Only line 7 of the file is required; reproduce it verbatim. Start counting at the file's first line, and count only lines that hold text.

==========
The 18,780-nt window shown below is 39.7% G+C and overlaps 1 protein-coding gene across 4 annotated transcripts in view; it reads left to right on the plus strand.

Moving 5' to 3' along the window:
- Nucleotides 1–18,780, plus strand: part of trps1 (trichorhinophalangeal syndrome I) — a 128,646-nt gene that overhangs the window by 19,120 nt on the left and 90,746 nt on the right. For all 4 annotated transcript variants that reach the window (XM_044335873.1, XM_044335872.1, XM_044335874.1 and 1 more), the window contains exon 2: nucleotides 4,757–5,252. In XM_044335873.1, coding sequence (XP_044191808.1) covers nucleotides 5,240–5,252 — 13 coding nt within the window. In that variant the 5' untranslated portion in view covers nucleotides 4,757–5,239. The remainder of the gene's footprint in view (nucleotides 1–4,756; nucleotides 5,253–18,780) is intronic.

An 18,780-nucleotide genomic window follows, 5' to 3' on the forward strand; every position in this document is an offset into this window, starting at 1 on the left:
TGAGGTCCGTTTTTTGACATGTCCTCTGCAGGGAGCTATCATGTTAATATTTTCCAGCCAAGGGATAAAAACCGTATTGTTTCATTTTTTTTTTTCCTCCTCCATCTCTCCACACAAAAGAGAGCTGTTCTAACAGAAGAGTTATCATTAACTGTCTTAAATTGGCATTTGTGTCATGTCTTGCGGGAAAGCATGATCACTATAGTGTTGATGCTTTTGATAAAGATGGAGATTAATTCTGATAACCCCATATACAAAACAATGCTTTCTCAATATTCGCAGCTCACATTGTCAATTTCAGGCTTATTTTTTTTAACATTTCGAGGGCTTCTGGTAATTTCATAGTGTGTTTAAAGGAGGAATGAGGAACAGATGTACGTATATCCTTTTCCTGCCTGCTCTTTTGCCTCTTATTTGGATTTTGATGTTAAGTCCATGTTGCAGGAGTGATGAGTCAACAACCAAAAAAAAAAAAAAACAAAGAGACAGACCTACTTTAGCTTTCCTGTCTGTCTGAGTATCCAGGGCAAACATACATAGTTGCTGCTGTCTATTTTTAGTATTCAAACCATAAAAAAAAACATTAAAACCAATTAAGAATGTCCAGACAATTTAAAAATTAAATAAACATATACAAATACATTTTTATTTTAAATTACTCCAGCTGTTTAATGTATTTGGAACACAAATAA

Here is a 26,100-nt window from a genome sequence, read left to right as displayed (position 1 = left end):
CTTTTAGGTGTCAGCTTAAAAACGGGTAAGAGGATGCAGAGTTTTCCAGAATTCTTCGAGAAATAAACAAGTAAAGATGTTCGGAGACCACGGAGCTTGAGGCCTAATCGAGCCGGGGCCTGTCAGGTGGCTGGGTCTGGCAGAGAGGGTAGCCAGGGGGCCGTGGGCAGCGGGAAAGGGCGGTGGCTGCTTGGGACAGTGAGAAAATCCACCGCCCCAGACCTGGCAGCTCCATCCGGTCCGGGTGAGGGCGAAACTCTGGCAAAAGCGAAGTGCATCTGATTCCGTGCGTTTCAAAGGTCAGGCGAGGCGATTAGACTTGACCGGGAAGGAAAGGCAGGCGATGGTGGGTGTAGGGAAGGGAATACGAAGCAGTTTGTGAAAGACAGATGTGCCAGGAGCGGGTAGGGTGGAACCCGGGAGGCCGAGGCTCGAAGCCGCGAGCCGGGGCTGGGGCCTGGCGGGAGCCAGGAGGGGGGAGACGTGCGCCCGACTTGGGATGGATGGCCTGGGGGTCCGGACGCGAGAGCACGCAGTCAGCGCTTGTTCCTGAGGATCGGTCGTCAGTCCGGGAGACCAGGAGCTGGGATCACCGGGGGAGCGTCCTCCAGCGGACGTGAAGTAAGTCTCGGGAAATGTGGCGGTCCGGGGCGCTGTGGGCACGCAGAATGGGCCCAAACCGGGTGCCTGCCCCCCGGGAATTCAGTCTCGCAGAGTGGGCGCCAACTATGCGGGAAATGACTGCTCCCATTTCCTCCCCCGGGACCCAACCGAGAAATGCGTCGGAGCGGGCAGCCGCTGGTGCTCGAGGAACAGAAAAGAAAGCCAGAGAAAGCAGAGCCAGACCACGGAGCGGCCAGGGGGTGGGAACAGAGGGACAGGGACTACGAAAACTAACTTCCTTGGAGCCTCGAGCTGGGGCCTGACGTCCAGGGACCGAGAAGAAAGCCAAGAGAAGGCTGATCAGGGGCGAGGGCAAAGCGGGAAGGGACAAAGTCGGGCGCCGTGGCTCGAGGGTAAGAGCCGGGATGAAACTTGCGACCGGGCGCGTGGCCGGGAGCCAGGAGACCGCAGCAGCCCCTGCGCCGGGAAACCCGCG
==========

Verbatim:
CTTTTAGGTGTCAGCTTAAAAACGGGTAAGAGGATGCAGAGTTTTCCAGAATTCTTCGAGAAATAAACAAGTAAAGATGTTCGGAGACCACGGAGCTTGAGGCCTAATCGAGCCGGGGCCTGTCAGGTGGCTGGGTCTGGCAGAGAGGGTAGCCAGGGGGCCGTGGGCAGCGGGAAAGGGCGGTGGCTGCTTGGGACAGTGAGAAAATCCACCGCCCCAGACCTGGCAGCTCCATCCGGTCCGGGTGAGGGCGAAACTCTGGCAAAAGCGAAGTGCATCTGATTCCGTGCGTTTCAAAGGTCAGGCGAGGCGATTAGACTTGACCGGGAAGGAAAGGCAGGCGATGGTGGGTGTAGGGAAGGGAATACGAAGCAGTTTGTGAAAGACAGATGTGCCAGGAGCGGGTAGGGTGGAACCCGGGAGGCCGAGGCTCGAAGCCGCGAGCCGGGGCTGGGGCCTGGCGGGAGCCAGGAGGGGGGAGACGTGCGCCCGACTTGGGATGGATGGCCTGGGGGTCCGGACGCGAGAGCACGCAGTCAGCGCTTGTTCCTGAGGATCGGTCGTCAGTCCGGGAGACCAGGAGCTGGGATCACCGGGGGAGCGTCCTCCAGCGGACGTGAAGTAAGTCTCGGGAAATGTGGCGGTCCGGGGCGCTGTGGGCACGCAGAATGGGCCCAAACCGGGTGCCTGCCCCCCGGGAATTCAGTCTCGCAGAGTGGGCGCCAACTATGCGGGAAATGACTGCTCCCATTTCCTCCCCCGGGACCCAACCGAGAAATGCGTCGGAGCGGGCAGCCGCTGGTGCTCGAGGAACAGAAAAGAAAGCCAGAGAAAGCAGAGCCAGACCACGGAGCGGCCAGGGGGTGGGAACAGAGGGACAGGGACTACGAAAACTAACTTCCTTGGAGCCTCGAGCTGGGGCCTGACGTCCAGGGACCGAGAAGAAAGCCAAGAGAAGGCTGATCAGGGGCGAGGGCAAAGCGGGAAGGGACAAAGTCGGGCGCCGTGGCTCGAGGGTAAGAGCCGGGATGAAACTTGCGACCGGGCGCGTGGCCGGGAGCCAGGAGACCGCAGCAGCCCCTGCGCCGGGAAACCCGCG